Lost Q document found
- Dear list,
I came across the following news item. If true, this
is pretty exciting stuff!
LOST Q DOCUMENT FOUND IN CAVE
JERUSALEM, April 1, 2003 -- According to the Israeli
Antiquities Authority, excavators in one of the caves
around Qumran have today uncovered from an unsearched
area of Cave 7 a scroll containing the long-lost
source of Jesus's sayings.
For over 150 years, scholars have argued that Matthew
and Luke used another source called Q in addition to
Mark in composing their Gospels; however, critics
have charged that no record of this source existed.
"What is important about this discovery," says leading
Q scholar John S. Kloppenborg-Veblen, "is that it not
only proves that this hypothetical document really existed
but also provides a stunning confirmation of the text that
the International Q Project reconstructed just two years
Paleographer Peter Carsten Thiede dates the discovered Q
document to A.D. 42 based on the shape of the letter "nu".
"Another interesting thing about this document is that
it is one of the first to use ellipses and double brackets
extensively," Thiede said in a telephone interview.
The damaged scroll was labeled with the Hebrew letter qoph,
likely standing for "Qumran," where the scroll was found.
"Since the Hebrew letter qoph corresponds to the Latin
letter Q," says Kloppenborg-Veblen, "it appears that the
source really was called Q."
Q skeptics are still not persuaded, however. Mark S.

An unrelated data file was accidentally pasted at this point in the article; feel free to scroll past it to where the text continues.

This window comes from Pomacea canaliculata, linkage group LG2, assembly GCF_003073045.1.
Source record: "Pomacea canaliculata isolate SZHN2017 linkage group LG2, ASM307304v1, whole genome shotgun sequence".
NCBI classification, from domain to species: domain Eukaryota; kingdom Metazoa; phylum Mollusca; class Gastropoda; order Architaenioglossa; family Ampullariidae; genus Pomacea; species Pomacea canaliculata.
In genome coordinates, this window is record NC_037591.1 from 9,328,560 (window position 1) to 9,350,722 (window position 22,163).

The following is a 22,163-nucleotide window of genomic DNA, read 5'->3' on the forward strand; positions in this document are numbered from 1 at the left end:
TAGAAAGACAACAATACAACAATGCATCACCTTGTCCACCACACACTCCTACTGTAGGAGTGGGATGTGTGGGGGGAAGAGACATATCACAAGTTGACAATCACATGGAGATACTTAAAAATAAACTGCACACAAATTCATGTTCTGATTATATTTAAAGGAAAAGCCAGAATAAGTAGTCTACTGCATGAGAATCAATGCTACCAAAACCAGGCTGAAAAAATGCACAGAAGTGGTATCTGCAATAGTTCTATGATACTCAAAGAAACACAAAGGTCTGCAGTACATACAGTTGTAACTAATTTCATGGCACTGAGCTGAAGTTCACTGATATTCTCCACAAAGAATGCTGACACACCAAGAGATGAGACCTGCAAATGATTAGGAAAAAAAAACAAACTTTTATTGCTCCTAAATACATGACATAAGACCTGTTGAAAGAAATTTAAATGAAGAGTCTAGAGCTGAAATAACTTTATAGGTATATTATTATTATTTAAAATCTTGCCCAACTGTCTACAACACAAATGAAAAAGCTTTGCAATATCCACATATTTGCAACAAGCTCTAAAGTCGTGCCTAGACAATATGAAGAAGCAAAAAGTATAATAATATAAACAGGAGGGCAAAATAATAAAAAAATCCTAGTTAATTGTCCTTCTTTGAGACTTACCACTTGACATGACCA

Goulder said that even if this discovery was not an
elaborate April Fool's joke, it still would be simpler
to conclude that Luke used Matthew instead of both going
to Qumran to research their Gospels.
Stephen C. Carlson,
"Poetry speaks of aspirations, and songs chant the words." Shujing 2.35
- On Tue, 1 Apr 2003 14:07:42 -0500 (EST), Stephen C.
<I came across the following news item. If true, this
is pretty exciting stuff!>
Since it posted here on April 2, 2003 (due to the
International Date Line), I am compelled to take the
In fact, I heard a rumor that this Q document was
actually found pasted onto the back of a plaque from
Solomon's Temple and lying in the James ossuary.
Experts are indeed skeptical and note that "Q" can
also stand for "Questionable."
Professor Horace Jeffery Hodges (Inv.) [Ph.D., U.C. Berkeley]
Hanshin University (Korean Theological University)
447-791 Kyunggido, Osan-City
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